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Haanduk preview: Exploring the hidden aspects of life in a conflict


The film looks at the lives of family members of those who take a radical step and join an insurgency.

Sukhpreet Kahlon

First-time director Jaicheng Jai Dohutia’s film Haanduk is based on a true incident about a woman and the fate of her son who joined an extremist group.

The news report struck a chord with the filmmaker who was inspired to delve deeper into the subject and examine the fate of people who are left behind when a family member decides to take such a radical step.

The film's title refers to a remote or hidden place, gesturing towards the Moran tribe, a community that lives in a corner of the world. One of the oldest ethnic groups in India, the Morans’ traditional way of life has been depicted on film for the first time as Haanduk portrays the helplessness of Heramoni, the mother of Mukti, who has left home to join an extremist group.

But instead of following the son, the narrative chooses to focus on the endless wait and the fate of the family. Dohutia chose to work with non-artistes who had witnessed the rise of militancy in the land. He also shot at actual locations, lending the film authenticity as the landscape echoes the way of life of the community and is in marked contrast to the violence tearing away the lives of young men.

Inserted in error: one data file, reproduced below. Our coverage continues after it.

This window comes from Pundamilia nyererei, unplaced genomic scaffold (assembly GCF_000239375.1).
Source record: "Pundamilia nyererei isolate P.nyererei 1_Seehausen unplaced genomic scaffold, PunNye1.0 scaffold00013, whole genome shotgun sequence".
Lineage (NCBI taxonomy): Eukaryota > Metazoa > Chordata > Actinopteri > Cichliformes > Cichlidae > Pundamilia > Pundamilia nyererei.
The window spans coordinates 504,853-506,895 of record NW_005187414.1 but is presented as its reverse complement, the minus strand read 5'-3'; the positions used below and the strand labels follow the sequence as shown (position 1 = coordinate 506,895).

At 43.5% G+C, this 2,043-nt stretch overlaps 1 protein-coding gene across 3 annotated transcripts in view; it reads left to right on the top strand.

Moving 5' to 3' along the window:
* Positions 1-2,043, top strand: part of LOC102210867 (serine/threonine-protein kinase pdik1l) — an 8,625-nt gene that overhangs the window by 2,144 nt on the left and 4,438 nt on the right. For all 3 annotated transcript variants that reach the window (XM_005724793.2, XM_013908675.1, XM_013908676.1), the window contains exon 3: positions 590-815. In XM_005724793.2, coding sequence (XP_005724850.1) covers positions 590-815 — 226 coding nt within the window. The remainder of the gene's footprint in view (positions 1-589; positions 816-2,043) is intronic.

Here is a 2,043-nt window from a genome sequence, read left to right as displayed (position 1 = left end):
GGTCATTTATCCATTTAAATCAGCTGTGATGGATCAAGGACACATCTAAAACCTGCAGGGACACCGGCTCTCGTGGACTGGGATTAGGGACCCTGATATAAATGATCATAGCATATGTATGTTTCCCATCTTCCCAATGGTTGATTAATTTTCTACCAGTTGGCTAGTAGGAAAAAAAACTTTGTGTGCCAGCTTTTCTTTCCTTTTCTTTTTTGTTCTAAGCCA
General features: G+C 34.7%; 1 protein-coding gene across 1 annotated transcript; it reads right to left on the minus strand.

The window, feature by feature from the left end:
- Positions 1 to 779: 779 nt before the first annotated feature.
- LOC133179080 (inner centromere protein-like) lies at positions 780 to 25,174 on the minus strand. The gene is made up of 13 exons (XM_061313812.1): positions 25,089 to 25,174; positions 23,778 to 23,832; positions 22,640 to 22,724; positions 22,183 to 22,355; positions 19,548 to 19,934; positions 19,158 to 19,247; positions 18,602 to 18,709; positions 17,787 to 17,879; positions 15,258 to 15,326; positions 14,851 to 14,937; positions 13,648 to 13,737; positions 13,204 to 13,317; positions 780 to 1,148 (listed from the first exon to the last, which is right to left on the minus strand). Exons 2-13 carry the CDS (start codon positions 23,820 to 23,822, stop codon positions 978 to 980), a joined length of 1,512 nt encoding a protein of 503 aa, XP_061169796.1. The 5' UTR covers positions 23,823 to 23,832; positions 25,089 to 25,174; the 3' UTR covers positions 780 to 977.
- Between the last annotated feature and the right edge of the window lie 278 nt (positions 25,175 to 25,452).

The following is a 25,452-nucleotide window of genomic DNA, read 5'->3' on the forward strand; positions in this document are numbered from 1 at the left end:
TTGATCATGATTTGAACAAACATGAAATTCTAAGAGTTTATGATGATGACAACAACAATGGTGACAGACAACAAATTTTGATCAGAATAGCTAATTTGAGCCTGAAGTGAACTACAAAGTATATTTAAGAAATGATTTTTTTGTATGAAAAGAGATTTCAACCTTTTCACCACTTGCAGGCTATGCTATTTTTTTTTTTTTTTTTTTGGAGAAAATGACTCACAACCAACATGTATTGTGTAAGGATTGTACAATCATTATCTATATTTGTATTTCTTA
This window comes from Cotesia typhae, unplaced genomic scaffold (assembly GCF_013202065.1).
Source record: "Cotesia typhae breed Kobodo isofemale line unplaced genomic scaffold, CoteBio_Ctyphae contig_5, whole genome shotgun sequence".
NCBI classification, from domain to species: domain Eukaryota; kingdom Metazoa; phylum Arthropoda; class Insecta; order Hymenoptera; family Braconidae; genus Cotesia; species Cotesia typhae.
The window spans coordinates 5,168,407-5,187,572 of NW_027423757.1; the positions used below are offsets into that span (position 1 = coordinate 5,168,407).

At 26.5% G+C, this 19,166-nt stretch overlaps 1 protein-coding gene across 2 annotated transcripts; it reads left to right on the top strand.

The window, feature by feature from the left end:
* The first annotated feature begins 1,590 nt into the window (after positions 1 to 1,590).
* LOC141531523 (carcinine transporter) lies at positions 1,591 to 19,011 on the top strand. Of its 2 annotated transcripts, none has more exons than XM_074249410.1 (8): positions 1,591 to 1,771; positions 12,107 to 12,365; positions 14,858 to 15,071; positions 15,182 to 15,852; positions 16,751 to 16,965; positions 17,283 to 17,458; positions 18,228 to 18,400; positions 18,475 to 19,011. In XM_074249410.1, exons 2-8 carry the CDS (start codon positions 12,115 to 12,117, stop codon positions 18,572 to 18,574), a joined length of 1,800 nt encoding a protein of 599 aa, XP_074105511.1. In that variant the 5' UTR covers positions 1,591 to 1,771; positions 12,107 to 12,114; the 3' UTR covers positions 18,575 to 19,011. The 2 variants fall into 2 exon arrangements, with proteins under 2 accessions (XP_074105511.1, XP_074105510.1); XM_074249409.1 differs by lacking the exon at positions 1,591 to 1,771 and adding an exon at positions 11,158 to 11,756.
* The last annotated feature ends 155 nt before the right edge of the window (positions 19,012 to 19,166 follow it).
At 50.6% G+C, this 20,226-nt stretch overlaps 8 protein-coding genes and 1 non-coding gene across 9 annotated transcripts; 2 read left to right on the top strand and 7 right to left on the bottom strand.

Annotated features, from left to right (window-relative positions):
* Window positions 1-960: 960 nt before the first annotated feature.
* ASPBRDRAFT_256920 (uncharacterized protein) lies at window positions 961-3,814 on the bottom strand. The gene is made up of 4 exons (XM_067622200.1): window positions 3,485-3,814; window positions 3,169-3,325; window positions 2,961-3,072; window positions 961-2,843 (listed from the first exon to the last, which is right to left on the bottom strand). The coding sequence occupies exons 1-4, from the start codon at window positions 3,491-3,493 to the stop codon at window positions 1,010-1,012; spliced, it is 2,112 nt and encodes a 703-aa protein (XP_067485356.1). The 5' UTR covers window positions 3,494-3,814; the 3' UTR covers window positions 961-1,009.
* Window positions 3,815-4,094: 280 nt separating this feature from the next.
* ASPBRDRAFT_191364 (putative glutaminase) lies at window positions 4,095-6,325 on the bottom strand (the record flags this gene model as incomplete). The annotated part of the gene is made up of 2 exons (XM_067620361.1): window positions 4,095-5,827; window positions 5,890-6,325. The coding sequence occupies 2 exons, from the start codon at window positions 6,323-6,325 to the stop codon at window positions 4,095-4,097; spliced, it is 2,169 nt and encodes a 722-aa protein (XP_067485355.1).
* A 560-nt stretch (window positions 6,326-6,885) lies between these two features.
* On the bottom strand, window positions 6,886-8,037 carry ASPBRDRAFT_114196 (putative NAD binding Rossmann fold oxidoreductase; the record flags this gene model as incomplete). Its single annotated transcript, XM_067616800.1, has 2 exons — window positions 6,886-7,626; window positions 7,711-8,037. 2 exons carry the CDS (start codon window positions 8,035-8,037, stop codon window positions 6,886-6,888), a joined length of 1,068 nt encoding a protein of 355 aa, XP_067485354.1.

The film has won several awards, including the National award for Best Feature Film in Regional Languages (Moran), and has been screened at several festivals.

Why you should watch the film

Haanduk depicts latent violence as it explores the effects of insurgency on this community, albeit in a markedly different way. The languid pace of the camera evokes the stillness of life and the passing of time as it personifies the excruciating, endless wait that lies in store for family members awaiting the return of loved ones.

The depiction of the way of life of the Moran community is also a strong comment on the material pursuits entwined within life in the city and the erosion of humanity therein.

Haanduk will be screened at the Kazhcha Indie Film Festival in Thiruvananthapuram on 9 December 2017 at 2pm at the Lenin Balavadi.

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Kazhcha Indie Film Festival